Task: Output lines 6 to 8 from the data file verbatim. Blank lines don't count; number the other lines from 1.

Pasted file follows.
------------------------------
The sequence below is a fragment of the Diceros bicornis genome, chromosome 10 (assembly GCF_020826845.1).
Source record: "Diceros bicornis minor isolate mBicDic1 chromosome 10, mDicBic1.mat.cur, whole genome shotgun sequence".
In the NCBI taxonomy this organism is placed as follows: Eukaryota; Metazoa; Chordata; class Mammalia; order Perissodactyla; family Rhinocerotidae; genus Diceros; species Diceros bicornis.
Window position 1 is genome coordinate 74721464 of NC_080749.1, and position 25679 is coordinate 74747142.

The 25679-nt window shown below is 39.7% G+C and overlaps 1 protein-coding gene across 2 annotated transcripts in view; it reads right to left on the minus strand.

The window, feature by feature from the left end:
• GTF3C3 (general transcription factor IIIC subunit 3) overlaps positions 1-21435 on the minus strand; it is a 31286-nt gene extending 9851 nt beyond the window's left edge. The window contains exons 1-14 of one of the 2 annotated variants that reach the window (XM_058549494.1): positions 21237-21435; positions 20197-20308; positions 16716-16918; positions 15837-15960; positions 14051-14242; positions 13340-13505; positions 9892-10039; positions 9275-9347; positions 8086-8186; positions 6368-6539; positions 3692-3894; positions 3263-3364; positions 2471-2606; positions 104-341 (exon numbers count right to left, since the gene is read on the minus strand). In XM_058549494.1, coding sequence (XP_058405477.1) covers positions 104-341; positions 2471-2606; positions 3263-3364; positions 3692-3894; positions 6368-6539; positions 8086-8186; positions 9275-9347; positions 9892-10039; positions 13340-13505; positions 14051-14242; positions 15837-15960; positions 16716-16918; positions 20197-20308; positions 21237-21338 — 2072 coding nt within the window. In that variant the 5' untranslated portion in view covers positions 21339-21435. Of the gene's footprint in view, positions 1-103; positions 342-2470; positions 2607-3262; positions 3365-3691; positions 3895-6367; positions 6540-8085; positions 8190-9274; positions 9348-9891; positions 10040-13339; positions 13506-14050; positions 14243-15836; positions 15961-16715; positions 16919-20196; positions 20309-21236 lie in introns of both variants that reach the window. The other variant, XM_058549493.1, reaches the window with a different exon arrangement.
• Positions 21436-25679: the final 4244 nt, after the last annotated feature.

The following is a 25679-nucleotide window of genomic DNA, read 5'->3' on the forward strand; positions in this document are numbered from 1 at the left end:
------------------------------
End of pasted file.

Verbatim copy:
The window, feature by feature from the left end:
• GTF3C3 (general transcription factor IIIC subunit 3) overlaps positions 1-21435 on the minus strand; it is a 31286-nt gene extending 9851 nt beyond the window's left edge. The window contains exons 1-14 of one of the 2 annotated variants that reach the window (XM_058549494.1): positions 21237-21435; positions 20197-20308; positions 16716-16918; positions 15837-15960; positions 14051-14242; positions 13340-13505; positions 9892-10039; positions 9275-9347; positions 8086-8186; positions 6368-6539; positions 3692-3894; positions 3263-3364; positions 2471-2606; positions 104-341 (exon numbers count right to left, since the gene is read on the minus strand). In XM_058549494.1, coding sequence (XP_058405477.1) covers positions 104-341; positions 2471-2606; positions 3263-3364; positions 3692-3894; positions 6368-6539; positions 8086-8186; positions 9275-9347; positions 9892-10039; positions 13340-13505; positions 14051-14242; positions 15837-15960; positions 16716-16918; positions 20197-20308; positions 21237-21338 — 2072 coding nt within the window. In that variant the 5' untranslated portion in view covers positions 21339-21435. Of the gene's footprint in view, positions 1-103; positions 342-2470; positions 2607-3262; positions 3365-3691; positions 3895-6367; positions 6540-8085; positions 8190-9274; positions 9348-9891; positions 10040-13339; positions 13506-14050; positions 14243-15836; positions 15961-16715; positions 16919-20196; positions 20309-21236 lie in introns of both variants that reach the window. The other variant, XM_058549493.1, reaches the window with a different exon arrangement.
• Positions 21436-25679: the final 4244 nt, after the last annotated feature.